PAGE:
There is a genuine altruistic feeling I get in helping support the poetic community. Many loudly champion the freedom of speech and brand the poetry scene as the last bastion of open expression. Whether or not this is true, a place that offers a truly open artistic space for anyone (literally anyone) brave enough to stand before a group of people (from a handful to hundreds) and express what they have devised is something to be admired and nurtured. Often external things affect what the reading can allow by social custom such reading in a youth hostel or by economic considerations of the venue requiring compensation (paying cover) to use the space. But common to all readings I have visited is this central and core belief in loving the idea of open expression.
Some poets have expressed disdain or dissatisfaction with the performance aspect of poetry. I mean this: does a poet need to participate in an open mic or workshops or even show their work to anyone else at all? Can not the expression be passionate, insightful and clear even if written and left in solitude? Some poets and writers believe the strength of poetry and prose lies in the printed words. Although uttering one's work in a public forum is far from pre-requisite, art does need to be shared at some level for it to be appreciated for its existence. To not belabor an often acrimonious discussion regarding the relative importance of performance in poetry, I say that poetry unread is worthless. Like Schrodinger’s cat, it is alive only when seen and in a state of nothing before this moment.
Poetry is often compared to therapy. A great deal of work is direct expression of the writer’s feelings, often those of isolation, disconnection or disillusionment. Many psychologists use writing as a means of therapy to get their patients to emote or evoke the feelings within them that could be too difficult or painful to vocalize. The act of writing is sometimes thought of as a venting or an expulsion of feelings that benefits the mind by releasing things into the tangible sphere. Poetry can be biographical sketches of someone's life, sometimes an exaggerated view of an incident as a way of telling another secret pain or joy. Poetry is often about the most potent of emotions such as love, hate, alienation, and hope. I have often thought much of the best poetry has been written about the more positive emotions, but it's often more difficult to find these. I have often struggled to forgo the passive laments that frequent my mind and rather try to capture and render those few and dear moments of elation and joy.
Although some writers express themselves more creatively or more clearly than others, poetry is one of the most accessible art forms which explains why I am never surprised by how many people at some point in their life have attempted it. I think would-be sculptors and painters are more often discouraged than those who attempt poetry. If the sentiment is captured in the words or the resulting mood of the poem, then the author is rewarded. This is not to trivialize the task of doing so. To write well is something that requires practice and some discipline. Often the path to such reward is racked with fragments of failures, false starts and orphaned expressions. The evolution of the artist is spurred by the mutagenic effects of trial and failure.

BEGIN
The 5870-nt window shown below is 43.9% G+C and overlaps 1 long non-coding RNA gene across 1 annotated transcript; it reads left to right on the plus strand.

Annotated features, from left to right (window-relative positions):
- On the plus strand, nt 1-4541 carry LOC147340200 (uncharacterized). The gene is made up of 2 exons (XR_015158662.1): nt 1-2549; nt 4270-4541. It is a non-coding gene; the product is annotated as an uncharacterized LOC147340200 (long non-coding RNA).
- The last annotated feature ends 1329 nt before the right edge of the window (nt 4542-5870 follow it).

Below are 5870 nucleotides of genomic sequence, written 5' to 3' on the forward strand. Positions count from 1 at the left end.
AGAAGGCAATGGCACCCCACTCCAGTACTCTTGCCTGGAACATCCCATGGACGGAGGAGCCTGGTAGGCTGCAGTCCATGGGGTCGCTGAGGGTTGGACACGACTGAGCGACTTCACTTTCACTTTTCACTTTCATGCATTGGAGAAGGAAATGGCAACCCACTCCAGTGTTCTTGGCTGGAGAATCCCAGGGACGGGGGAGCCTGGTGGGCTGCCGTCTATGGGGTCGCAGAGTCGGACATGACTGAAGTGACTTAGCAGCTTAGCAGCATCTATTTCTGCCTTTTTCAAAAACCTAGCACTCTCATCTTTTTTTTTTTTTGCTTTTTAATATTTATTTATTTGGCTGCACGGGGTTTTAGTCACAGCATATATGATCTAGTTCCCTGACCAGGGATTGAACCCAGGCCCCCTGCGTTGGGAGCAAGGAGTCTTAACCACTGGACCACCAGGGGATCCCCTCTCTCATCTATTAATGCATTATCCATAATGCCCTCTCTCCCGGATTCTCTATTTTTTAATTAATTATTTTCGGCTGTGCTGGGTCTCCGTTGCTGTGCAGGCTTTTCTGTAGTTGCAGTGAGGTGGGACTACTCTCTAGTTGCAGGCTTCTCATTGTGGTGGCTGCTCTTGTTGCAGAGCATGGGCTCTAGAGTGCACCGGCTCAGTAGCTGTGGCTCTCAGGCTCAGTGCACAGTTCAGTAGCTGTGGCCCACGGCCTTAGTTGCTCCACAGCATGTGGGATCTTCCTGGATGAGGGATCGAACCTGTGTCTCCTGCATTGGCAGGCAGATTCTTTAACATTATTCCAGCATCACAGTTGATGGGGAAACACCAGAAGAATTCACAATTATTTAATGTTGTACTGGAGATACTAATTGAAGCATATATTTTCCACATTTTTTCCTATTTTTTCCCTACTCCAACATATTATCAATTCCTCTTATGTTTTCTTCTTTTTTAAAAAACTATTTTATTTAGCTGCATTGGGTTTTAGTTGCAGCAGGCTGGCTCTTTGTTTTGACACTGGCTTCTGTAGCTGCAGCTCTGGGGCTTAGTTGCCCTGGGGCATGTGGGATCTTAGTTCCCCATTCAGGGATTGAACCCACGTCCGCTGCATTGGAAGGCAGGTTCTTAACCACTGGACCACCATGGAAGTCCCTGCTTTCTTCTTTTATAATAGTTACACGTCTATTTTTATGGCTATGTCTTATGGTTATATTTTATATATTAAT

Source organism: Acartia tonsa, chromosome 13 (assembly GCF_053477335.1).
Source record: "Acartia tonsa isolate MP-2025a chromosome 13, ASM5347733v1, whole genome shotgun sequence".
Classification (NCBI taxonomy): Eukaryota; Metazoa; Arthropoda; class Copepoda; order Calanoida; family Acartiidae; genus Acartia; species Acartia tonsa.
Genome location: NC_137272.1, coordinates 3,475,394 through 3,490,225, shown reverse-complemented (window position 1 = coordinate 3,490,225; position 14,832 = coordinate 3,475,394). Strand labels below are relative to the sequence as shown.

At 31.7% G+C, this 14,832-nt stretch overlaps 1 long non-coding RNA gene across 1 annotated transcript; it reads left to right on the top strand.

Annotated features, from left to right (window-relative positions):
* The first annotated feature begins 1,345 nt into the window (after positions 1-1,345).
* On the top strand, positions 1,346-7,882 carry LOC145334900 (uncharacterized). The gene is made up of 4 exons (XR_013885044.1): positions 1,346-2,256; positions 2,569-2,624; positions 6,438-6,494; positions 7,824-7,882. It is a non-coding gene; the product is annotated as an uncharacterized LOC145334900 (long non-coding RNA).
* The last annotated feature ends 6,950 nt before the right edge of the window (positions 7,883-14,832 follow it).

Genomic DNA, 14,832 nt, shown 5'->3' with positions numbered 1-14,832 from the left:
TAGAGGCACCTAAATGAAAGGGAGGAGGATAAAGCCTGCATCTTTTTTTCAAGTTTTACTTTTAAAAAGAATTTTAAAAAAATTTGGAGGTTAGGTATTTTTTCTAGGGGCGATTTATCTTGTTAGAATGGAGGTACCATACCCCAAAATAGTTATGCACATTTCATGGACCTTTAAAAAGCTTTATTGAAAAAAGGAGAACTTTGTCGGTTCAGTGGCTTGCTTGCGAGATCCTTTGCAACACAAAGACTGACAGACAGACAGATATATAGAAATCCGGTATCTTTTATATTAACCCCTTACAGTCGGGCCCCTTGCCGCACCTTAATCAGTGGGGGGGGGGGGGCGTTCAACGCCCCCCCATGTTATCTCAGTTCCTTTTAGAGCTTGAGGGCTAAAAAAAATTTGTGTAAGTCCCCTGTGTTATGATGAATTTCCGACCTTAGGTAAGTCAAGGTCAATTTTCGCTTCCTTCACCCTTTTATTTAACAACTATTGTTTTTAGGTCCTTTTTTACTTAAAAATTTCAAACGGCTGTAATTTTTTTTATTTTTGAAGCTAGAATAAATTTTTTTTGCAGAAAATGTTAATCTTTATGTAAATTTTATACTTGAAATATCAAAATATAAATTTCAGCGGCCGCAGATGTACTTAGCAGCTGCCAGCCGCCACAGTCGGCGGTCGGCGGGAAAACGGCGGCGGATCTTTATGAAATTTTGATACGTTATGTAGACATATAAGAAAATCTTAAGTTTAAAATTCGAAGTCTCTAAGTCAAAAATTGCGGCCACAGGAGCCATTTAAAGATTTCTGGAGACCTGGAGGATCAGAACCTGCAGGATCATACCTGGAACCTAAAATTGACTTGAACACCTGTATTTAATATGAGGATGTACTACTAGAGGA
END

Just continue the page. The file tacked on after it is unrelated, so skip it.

It has been said that activism is an essential element to poetry. I believe this to be true only in the most general sense of the word 'activism'. Poetic themes are often about the essence of a large change such as expressing things like a manifesto or phrased as a warning against something, or even a flattering embellishment or a simple flight of fantasy. To support a cause or to endorse political action would be an overly restrictive definition of what poetry should explore. I think poetry should make a statement or leave the viewer with images or feelings that are inspired by the words. Poetry must be active in its scope to inspire, impress or depict that which the author captures. I once heard a poet comment that not enough political poetry is written today. I disagree with this notion as I believe quite an abundance of anti-establishment poetry has been written. I am disappointed more diverse viewpoints are not expressed in poetry, particularly in a time of widening political differences. There is great hazard in allowing only congruent viewpoints to flourish while contrarian views are derided and dismissed.
To me, poetry is art. Art offers something new to the mind and heart. The sense of new doesn’t have to be novel or even firsthand, but more of something that can be expressed or experienced differently. A distillation of emotion suspended in a frame of words. So to what end is poetry to be? As often paraphrased from other quotations, the journey is the destination. As the author is not a static object in the sense of how his/her feelings and attitudes will slowly or swiftly shift and grow in time, poetry is also something that is does not have a terminus until the author has relented by stopping the stream.